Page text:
This is the second in a series of translations of the articles in BASTA!, a special Russian-only issue of Chto Delat that addresses such pressing issues as the fight against racism and facism, the new Russian labor movement, the resistance to runaway “development” in Petersburg, the prospects for student self-governance and revolt, the potential for critical practice amongst sociologists and contemporary artists, the attack on The European University in St. Petersburg, and Alain Badiou’s aborted visit to Moscow.
In the centerfold of this newspaper you will find a map of catastrophe and terror. Buildings razed or made to collapse in the name of progress; parks and squares surrendered to “developers”; human beings maimed or destroyed in the attempt to purify one of the capitals of “Russian civilization.”
Who makes today’s Nazis, fascists, and nationalists? The British sociologist Paul Gilroy argues that while we can never simply explain racism away as a mere byproduct of the class struggle, it always arises in particular conditions of economic and social injustice, imperial domination, nationalist resurgence, systemic collapse or “post-imperial melancholy.” Hence, he writes, we should speak of “racisms” in the plural. In the US, for example, racism persists, after the hard-fought struggles of the sixties, in the criminalization and massive incarceration of the poor non-white classes; in Britain, it has found new life (after the routing, in the seventies, of the fascist National Front by a broad, combative coalition of minorities and leftists) in the all-too-respectable fear of “homegrown” terrorists and “Islamofascists.” In the latter case, this fear is connected to the history of the empire and its loss; in the former, on the contrary, to a regime in which “civil” and “world” peace are achieved (at great financial and political profit to those pursuing it) by turning the space of politics into the realm of the police.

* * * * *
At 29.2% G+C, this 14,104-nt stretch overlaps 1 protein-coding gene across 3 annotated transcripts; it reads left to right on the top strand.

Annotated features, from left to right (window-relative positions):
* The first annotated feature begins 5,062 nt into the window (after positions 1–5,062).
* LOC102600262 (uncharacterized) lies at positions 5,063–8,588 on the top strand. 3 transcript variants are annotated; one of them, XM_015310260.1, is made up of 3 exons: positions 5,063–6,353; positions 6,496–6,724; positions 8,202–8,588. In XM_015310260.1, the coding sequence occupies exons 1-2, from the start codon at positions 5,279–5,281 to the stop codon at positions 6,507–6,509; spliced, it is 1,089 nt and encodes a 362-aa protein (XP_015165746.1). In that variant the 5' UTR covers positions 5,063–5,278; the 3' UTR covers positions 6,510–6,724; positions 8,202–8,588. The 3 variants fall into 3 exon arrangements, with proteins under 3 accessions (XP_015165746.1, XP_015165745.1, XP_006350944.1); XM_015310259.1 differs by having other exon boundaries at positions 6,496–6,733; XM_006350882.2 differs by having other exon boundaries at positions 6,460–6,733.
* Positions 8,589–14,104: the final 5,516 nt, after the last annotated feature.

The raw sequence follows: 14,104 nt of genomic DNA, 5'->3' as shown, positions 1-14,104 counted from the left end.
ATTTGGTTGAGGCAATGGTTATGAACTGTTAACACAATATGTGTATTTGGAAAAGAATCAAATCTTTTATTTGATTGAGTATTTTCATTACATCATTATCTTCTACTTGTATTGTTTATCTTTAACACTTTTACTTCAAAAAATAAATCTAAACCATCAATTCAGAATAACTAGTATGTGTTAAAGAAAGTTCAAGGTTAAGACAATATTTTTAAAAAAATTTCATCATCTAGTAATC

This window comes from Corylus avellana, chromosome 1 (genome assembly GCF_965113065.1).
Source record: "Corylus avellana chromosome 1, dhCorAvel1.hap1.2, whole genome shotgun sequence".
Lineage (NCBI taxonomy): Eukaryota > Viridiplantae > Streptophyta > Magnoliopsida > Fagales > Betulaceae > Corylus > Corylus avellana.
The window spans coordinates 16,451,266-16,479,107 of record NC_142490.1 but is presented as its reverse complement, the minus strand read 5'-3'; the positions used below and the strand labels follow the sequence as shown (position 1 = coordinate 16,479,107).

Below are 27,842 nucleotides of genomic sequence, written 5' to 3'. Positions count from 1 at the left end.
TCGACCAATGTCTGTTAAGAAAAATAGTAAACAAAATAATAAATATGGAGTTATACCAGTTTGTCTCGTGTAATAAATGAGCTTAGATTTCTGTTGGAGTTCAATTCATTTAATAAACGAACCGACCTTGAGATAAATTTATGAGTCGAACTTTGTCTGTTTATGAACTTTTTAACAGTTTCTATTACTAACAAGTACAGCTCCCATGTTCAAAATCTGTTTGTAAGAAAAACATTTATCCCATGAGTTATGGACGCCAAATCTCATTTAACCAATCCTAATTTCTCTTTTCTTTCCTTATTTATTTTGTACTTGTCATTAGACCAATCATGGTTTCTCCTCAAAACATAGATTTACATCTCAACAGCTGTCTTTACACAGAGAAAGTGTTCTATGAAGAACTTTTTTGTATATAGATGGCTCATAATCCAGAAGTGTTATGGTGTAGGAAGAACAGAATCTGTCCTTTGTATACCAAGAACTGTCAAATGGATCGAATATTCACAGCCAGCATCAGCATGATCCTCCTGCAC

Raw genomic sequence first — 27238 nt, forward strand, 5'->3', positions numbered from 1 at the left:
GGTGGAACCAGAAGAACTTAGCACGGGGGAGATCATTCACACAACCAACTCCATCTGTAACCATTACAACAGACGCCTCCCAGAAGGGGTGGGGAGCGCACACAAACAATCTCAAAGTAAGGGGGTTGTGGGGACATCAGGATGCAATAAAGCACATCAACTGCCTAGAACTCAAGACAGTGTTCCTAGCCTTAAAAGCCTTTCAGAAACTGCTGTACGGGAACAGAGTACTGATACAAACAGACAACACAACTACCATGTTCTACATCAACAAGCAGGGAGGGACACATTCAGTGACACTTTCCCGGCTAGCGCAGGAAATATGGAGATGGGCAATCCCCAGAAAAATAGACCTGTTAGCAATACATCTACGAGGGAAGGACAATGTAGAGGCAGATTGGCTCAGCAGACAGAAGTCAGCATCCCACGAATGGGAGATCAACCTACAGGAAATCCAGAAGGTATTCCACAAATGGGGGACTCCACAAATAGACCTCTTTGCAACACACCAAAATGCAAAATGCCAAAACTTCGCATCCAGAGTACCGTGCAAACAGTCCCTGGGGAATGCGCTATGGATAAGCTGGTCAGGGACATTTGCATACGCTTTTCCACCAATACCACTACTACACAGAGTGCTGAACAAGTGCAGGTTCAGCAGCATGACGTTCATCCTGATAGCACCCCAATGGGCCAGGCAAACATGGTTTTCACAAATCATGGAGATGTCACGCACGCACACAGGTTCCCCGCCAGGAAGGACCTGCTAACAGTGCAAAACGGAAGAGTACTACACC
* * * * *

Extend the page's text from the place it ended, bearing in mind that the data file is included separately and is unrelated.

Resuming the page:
Whatever the case, it is always specific histories, discourses, sociopolitical regimes, local class struggles, and armed or unarmed conflicts (domestic and foreign) that coalesce to produce particular racisms and fascisms. One could write more than a few books about what coalesced in which way to generate both the street violence in Petersburg and other Russian cities, and the broad “moral” support for the “ideas” (if not the methods) of these cowardly murderers among representatives of the establishment and the society at large. Here, the perpetually anxious cult of strength (that is, of political and financial capital acquired through deceit and selective violence) and autocratic decision making filter down to the streets as a reflexive hatred of non-Russians and their handful of defenders.
Retroactively, the projects of Russian imperial internal colonialism and Soviet internationalism are shown to have to been founded on a racist core that, in the post-imperial period, propels pro-Kremlin youth activists to besiege the Estonian embassy and greet the returning murderer Kaloev as a conquering hero, while their less well-connected peers stab Timur Kacharava and Khursheda Sultonova to death in dark courtyards or in broad daylight. The “civilizing” missions of the Russian imperial and Soviet states thus return as bloody farce—as furious, spectacular impotence and near-invisible (or invisibilized) terror. This destruction of solidarity and justice, however, is re-presented on TV screens and hence in minds as the stability that brings with it the ability to consume as if there were no tomorrow, and the geopolitical power that comes with something much more valuable than a dubious civilizing mission—oil and gas. All of this is almost so obvious as to require no comment. This obviousness apparently explains the near-silence on, and almost total inaction against, violent and verbal racism in Petersburg and elsewhere. In reality, however, none of this is obvious, even to the right-thinking “liberal intelligentsia” that, we are meant to imagine, shudders in horror when such crimes are reported, but does little else. “Liberalism,” too, has a racist aspect, which reveals itself in the words and deeds of its local advocates.